ANNE: Staying with that subject, you’re also one half of Slugtown, a gallery in Newcastle which started life in a house but now has its own space. It’d be nice to have a separate chat about Slugtown, but here it’d be interesting to know how you find it juggling your roles as curator and artist. They’re linked, of course, but one is about you and the other is about others. Do you find that they complement each other – and does your work as Slugtown help your practice in some way?

MA: Firstly, I feel very lucky to be on both sides of the fence regarding art production, working as both an artist and a curator. Making in the studio can be a lonely process for artists, and I have days where I question the point of what I am doing. I think that process of questioning happens to everyone in every sector at some point in their life, but (in my experience) perhaps more regularly for creatives. 

Since opening the gallery, and being on the other side of the process – working in the space of display once work is made – I get to see first hand on a daily basis the importance of it all. The impact it has on people from all walks, the joy it brings, the new avenues of thinking, the moments of reflection, and everything else in between. It reaffirms to me that creating is fundamental to the human experience, and that exhibitions still have great power and relevance, so when I still have those days of questioning myself, I try to remember that.  

These feelings have definitely contributed to my thoughts on my own practice in recent years. We want the gallery to be a useful resource, and also want every visitor to leave with a positive experience and feeling welcomed. We try and do this through talking to everyone who comes in, and offering up as much as we can, and being as transparent as possible.  

This idea of being more generous has fed into my practice as an artist. Even if it is something as simple as the way I communicate about my work; being able to communicate what I do to someone who is outside of the industry. Coincidentally, or maybe subconsciously, this has coincided with providing more visual information in the works, as well as sharing more about myself in the works. Incorporating the accumulation of things around me that contribute to the paintings, and providing more for the viewer to chew on.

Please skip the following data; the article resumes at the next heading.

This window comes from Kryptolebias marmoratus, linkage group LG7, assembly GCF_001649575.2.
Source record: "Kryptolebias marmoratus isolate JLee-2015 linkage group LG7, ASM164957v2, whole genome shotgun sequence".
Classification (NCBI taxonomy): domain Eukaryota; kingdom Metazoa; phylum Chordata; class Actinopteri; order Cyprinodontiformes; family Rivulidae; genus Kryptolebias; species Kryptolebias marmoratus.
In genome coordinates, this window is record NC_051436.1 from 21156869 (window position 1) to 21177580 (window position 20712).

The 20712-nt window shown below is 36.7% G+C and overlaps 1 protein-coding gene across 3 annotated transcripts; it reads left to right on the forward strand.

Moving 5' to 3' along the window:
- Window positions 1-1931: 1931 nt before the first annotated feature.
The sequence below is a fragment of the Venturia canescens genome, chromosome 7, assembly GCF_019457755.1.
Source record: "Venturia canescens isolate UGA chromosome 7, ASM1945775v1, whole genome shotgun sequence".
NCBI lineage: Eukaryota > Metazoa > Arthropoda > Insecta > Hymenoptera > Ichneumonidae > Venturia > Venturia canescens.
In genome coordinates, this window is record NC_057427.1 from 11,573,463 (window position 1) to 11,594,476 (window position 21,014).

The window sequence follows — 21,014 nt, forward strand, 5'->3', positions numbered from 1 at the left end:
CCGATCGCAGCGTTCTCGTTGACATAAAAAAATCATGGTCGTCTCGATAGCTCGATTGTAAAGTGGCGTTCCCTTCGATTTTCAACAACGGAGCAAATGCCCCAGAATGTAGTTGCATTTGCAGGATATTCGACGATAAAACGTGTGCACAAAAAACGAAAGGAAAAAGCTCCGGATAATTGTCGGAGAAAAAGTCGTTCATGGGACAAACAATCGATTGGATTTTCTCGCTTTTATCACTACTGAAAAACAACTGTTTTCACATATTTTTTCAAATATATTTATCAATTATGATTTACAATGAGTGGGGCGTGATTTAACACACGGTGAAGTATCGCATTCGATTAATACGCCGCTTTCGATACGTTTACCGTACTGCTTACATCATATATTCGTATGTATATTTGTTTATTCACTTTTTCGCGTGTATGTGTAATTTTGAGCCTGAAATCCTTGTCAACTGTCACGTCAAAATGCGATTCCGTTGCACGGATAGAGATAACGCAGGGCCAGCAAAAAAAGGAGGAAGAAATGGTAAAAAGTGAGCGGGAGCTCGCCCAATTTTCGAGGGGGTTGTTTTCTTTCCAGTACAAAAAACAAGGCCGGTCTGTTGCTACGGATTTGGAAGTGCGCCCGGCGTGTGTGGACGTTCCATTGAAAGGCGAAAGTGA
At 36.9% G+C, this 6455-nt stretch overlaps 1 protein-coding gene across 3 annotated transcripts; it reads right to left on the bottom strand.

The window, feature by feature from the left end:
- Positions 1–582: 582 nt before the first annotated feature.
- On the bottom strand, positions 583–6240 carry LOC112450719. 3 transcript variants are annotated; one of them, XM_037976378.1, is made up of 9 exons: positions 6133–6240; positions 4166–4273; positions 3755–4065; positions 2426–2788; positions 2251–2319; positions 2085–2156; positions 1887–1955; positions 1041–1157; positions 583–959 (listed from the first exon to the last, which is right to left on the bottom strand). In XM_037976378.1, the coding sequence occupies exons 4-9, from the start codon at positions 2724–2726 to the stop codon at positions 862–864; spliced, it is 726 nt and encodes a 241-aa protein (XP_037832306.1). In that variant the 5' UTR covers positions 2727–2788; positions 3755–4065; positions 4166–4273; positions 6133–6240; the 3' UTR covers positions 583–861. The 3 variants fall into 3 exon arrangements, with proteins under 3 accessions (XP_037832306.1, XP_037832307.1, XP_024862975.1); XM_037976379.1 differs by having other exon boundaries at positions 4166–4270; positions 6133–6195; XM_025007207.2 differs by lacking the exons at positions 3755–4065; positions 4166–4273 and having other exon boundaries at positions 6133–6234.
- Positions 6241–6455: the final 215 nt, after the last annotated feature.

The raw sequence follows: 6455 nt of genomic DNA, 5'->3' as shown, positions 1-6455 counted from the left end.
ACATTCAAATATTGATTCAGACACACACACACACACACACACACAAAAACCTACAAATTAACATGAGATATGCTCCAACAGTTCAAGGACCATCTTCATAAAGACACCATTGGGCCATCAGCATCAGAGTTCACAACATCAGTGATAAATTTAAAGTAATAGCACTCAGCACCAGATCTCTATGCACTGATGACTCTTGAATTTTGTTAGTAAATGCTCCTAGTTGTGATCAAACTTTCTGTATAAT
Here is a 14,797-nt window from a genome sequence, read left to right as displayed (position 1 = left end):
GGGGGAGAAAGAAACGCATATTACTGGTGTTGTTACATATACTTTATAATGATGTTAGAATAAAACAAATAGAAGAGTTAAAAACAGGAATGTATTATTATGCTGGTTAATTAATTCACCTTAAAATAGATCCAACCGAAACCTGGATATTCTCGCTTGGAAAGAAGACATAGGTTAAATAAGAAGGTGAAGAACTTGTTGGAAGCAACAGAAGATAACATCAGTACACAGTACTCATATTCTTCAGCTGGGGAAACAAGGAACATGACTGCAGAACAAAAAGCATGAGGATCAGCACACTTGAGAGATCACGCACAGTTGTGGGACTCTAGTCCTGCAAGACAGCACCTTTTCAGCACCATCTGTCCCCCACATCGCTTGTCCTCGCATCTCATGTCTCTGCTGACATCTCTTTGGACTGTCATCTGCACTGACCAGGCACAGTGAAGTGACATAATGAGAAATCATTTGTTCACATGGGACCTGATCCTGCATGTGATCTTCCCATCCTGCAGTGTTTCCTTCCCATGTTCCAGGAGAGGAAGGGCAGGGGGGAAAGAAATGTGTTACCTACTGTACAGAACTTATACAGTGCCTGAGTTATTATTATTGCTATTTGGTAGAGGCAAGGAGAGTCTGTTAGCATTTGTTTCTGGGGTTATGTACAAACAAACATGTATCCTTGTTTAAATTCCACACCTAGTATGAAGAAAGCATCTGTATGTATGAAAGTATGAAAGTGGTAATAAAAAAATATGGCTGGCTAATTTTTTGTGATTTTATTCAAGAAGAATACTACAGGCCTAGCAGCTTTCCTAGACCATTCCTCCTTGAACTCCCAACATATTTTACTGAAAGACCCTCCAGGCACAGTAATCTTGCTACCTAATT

ANNE: What’s next for you?

MA: I’m looking forward to getting a bit more time in the studio, after a busy past year getting our feet under the table with the gallery, and a few shows. I’ll get stuck into some bids and proposals for my own practice, and have a few exhibitions lined up over the next year to work towards. 

At Slugtown we are lucky to have been awarded funding to support us over the next year, so I will be continuing to work and programme exhibitions and events there too.  

ANNE: Thanks very much for taking the time to talk with us, Matt, and good luck for the next year in and outside of the gallery!

About the contributor

Matt Antoniak (b.1991, Nottingham) lives and works in Newcastle upon Tyne. Recent exhibitions include Scrapings, Piccalilli, London; Photocopies II, Recent Activity, Birmingham; and Sticker Book, 36 Gallery, Newcastle. He has also exhibited at OHSH Projects and Southwark Park Galleries, London; Shrine, New York; and Workplace Foundation, Gateshead. Antoniak has been artist in residence at Bradford College of Art, and The Royal Drawing School at Dumfries House. His work is held in The Prince’s Trust Collection and private collections nationally. He is also the co-director of Slugtown, a not-for-profit gallery in Newcastle, working with early career artists.